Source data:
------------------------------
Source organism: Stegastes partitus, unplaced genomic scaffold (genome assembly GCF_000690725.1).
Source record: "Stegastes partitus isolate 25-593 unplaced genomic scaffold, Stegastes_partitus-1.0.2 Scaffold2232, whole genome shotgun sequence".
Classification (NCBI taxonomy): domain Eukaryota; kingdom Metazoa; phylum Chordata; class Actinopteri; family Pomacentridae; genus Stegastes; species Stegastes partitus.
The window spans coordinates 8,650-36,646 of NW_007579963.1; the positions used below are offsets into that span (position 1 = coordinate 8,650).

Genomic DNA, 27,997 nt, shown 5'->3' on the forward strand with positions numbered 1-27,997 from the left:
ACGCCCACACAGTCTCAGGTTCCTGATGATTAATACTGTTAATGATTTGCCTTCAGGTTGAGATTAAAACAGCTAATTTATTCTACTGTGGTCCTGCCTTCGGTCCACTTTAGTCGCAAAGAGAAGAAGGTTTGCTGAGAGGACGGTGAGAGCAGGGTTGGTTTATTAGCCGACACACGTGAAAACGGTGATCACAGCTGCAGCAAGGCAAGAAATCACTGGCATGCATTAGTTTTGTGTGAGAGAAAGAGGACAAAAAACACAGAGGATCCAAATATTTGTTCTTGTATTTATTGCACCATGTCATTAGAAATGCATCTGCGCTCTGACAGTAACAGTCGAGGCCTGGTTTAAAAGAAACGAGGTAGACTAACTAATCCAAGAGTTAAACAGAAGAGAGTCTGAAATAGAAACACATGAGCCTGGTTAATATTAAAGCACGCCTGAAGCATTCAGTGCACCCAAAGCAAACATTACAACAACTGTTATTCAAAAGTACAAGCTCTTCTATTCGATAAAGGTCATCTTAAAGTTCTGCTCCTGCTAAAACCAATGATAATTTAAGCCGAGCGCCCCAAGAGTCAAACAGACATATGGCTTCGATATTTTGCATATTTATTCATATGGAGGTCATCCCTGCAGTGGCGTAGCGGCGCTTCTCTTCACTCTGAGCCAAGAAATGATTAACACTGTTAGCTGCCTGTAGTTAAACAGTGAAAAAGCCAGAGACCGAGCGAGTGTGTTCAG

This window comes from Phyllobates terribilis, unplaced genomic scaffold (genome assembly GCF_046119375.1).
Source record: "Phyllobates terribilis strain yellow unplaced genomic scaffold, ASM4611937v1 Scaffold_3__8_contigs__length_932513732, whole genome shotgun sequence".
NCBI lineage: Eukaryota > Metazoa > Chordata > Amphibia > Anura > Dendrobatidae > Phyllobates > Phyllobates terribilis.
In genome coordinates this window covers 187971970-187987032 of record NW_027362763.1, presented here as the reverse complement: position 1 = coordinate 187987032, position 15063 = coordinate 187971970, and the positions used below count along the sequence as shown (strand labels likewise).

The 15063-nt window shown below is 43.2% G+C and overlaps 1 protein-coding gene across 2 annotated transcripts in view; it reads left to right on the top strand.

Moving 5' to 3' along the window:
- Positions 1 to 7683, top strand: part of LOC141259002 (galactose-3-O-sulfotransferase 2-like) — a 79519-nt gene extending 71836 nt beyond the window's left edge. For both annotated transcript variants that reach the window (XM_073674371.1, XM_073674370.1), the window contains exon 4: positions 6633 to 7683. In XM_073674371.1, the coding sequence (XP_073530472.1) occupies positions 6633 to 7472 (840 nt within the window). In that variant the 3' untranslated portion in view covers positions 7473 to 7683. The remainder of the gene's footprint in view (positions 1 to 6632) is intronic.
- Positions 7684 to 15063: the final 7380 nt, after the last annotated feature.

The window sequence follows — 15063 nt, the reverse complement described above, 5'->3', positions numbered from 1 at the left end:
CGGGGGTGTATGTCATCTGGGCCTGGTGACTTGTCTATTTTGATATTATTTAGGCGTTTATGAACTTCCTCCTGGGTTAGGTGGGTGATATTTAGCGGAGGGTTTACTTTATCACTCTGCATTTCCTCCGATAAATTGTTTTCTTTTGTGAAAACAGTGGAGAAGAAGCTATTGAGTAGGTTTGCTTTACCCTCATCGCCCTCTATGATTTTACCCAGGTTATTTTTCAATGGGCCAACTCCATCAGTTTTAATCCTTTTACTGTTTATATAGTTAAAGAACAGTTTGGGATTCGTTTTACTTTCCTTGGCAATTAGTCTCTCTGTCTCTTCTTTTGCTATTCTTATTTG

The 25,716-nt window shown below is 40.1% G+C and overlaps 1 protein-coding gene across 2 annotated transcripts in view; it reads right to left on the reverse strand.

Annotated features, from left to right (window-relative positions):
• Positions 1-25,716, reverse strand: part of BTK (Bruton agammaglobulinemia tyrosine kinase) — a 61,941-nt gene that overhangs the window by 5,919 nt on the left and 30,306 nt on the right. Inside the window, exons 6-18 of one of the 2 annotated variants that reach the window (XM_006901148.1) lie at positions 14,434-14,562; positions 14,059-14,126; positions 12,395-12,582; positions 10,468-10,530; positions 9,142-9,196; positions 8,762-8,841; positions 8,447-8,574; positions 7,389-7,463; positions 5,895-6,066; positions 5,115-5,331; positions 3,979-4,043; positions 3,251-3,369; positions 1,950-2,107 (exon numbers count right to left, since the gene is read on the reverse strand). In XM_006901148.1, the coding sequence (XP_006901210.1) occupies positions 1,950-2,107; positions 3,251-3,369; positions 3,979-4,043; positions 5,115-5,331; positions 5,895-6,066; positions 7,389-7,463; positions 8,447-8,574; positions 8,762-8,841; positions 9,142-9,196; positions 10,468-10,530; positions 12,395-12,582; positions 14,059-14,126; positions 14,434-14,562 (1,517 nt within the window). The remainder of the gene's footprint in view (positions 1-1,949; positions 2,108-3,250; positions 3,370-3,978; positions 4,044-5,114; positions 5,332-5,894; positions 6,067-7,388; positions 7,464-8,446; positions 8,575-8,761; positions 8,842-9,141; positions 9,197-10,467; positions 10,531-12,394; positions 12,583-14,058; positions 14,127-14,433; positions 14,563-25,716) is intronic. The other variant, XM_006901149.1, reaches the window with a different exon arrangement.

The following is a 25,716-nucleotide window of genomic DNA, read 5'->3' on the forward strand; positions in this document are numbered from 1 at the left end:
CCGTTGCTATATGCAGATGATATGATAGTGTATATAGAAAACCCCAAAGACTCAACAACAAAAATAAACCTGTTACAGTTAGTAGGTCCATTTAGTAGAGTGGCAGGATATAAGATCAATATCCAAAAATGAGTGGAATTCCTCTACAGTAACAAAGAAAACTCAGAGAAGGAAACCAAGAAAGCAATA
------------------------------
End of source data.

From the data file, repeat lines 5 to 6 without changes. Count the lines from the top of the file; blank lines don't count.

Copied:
Genomic DNA, 27,997 nt, shown 5'->3' on the forward strand with positions numbered 1-27,997 from the left:
ACGCCCACACAGTCTCAGGTTCCTGATGATTAATACTGTTAATGATTTGCCTTCAGGTTGAGATTAAAACAGCTAATTTATTCTACTGTGGTCCTGCCTTCGGTCCACTTTAGTCGCAAAGAGAAGAAGGTTTGCTGAGAGGACGGTGAGAGCAGGGTTGGTTTATTAGCCGACACACGTGAAAACGGTGATCACAGCTGCAGCAAGGCAAGAAATCACTGGCATGCATTAGTTTTGTGTGAGAGAAAGAGGACAAAAAACACAGAGGATCCAAATATTTGTTCTTGTATTTATTGCACCATGTCATTAGAAATGCATCTGCGCTCTGACAGTAACAGTCGAGGCCTGGTTTAAAAGAAACGAGGTAGACTAACTAATCCAAGAGTTAAACAGAAGAGAGTCTGAAATAGAAACACATGAGCCTGGTTAATATTAAAGCACGCCTGAAGCATTCAGTGCACCCAAAGCAAACATTACAACAACTGTTATTCAAAAGTACAAGCTCTTCTATTCGATAAAGGTCATCTTAAAGTTCTGCTCCTGCTAAAACCAATGATAATTTAAGCCGAGCGCCCCAAGAGTCAAACAGACATATGGCTTCGATATTTTGCATATTTATTCATATGGAGGTCATCCCTGCAGTGGCGTAGCGGCGCTTCTCTTCACTCTGAGCCAAGAAATGATTAACACTGTTAGCTGCCTGTAGTTAAACAGTGAAAAAGCCAGAGACCGAGCGAGTGTGTTCAG